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Tokyo, originally known as Edo, began as a small fishing village that was first mentioned in historical records near the end of the 12th century. The village entered the mainstream of Japanese history in 1457 when a minor provincial lord named Dokan Ota built a castle there.
In 1590 another fief lord, Ieyasu Tokugawa, look over the Ota castle. In 1603 he emerged as the supreme military power in the country, and made Edo the administrative capital of the newly established Tokugawa Shogunate government. By 1700 Edo was one of the largest urban areas in the world, consisting of several hundred interconnected villages and towns.
Many of the original communities of the early Edo period are still recognizable by their names and distinctive identities, and dozens of them have grown into virtual cities within the city of Tokyo.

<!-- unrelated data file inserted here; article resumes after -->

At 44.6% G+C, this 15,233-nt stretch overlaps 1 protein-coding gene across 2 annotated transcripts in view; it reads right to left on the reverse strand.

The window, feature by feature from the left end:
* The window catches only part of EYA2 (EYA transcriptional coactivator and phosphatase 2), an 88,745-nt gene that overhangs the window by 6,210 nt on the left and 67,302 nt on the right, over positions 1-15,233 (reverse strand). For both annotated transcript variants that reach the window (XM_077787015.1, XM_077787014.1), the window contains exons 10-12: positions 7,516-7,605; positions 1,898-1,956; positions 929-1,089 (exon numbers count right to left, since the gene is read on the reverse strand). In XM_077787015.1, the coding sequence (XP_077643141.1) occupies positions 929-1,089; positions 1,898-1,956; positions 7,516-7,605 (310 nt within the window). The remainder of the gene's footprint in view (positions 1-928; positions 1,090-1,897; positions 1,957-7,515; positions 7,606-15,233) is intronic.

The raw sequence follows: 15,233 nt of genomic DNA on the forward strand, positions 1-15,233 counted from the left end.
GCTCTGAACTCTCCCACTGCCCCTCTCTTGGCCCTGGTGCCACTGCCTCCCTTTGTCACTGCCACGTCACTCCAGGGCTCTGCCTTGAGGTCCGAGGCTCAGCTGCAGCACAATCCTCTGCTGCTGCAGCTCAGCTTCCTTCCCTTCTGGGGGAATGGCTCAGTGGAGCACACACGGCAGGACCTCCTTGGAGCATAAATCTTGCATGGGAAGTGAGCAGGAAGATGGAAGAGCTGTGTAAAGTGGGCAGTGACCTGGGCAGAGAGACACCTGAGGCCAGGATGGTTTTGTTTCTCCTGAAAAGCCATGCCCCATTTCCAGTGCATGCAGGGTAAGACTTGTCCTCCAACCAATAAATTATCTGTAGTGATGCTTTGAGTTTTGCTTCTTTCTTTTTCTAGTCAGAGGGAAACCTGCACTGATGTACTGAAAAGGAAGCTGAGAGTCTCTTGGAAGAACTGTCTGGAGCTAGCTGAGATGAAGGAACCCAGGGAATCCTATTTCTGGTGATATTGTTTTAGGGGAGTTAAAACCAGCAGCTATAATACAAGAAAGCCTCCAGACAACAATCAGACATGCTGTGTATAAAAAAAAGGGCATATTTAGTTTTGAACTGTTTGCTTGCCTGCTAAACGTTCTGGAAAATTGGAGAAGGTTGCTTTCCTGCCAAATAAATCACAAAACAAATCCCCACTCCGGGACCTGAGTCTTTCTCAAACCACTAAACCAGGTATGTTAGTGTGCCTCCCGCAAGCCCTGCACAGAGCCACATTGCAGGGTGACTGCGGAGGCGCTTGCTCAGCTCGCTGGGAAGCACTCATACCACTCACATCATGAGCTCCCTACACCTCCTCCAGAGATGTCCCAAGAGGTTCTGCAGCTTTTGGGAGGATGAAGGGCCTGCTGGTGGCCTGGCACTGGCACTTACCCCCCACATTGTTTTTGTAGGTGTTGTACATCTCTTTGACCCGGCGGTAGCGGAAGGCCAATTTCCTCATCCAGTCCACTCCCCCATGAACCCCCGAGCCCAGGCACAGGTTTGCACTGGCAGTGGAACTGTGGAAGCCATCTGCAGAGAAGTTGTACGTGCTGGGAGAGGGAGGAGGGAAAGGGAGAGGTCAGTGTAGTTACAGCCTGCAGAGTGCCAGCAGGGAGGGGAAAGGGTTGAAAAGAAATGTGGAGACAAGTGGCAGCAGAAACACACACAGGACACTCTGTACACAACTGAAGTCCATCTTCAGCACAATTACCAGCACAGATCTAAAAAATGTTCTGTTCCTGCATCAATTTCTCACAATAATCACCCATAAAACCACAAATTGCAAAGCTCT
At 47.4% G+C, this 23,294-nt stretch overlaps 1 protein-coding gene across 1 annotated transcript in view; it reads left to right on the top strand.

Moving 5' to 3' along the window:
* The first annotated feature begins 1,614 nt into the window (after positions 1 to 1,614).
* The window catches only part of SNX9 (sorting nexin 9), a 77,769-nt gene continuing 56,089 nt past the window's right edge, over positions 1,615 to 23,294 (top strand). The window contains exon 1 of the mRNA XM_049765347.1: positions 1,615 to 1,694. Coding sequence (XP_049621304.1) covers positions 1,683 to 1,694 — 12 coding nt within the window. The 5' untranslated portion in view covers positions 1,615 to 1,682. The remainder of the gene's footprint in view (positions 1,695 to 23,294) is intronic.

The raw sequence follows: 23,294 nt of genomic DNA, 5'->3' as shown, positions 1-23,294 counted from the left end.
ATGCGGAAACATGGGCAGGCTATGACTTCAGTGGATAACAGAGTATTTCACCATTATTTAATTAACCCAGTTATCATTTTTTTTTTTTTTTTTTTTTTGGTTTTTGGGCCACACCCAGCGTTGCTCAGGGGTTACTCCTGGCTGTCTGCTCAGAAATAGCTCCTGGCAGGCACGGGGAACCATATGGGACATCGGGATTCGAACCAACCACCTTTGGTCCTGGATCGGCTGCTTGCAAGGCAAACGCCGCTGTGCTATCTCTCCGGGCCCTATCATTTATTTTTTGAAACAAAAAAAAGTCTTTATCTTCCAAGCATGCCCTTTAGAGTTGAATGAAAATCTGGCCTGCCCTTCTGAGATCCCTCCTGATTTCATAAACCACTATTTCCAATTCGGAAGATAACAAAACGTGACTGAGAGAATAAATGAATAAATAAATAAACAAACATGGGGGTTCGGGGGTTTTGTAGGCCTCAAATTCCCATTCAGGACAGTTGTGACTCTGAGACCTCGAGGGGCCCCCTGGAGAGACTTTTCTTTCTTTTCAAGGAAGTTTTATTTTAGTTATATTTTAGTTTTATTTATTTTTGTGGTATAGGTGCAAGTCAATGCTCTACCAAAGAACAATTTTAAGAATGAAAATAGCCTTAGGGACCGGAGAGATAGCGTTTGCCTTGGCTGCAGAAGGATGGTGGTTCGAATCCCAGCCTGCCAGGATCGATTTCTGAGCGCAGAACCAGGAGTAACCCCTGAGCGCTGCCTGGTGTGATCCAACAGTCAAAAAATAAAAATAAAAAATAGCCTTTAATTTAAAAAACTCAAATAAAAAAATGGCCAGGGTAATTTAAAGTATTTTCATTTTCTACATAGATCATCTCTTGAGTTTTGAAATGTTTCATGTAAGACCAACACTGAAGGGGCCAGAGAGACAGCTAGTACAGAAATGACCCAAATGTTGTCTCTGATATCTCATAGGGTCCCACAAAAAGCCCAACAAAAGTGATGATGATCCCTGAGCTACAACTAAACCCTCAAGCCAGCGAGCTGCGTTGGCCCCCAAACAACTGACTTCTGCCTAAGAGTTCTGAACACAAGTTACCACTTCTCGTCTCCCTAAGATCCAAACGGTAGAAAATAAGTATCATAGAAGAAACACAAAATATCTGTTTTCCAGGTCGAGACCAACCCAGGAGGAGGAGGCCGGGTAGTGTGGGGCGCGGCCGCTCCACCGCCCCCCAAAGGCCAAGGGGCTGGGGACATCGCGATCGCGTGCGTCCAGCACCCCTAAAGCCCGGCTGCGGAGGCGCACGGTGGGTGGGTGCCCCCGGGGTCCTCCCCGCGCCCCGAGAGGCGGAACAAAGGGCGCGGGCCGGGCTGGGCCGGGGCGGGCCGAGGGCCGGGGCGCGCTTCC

The primary districts of Tokyo, which number over 100, are linked by twelve subway lines that form one of the largest urban transportation systems in the world. The twelve lines have over 300 stations, many of which represent a population and business center that corresponds to one of the communities of old Edo.
This book illustrates the largest and most important of these station areas.
Boye Lafayette De Mente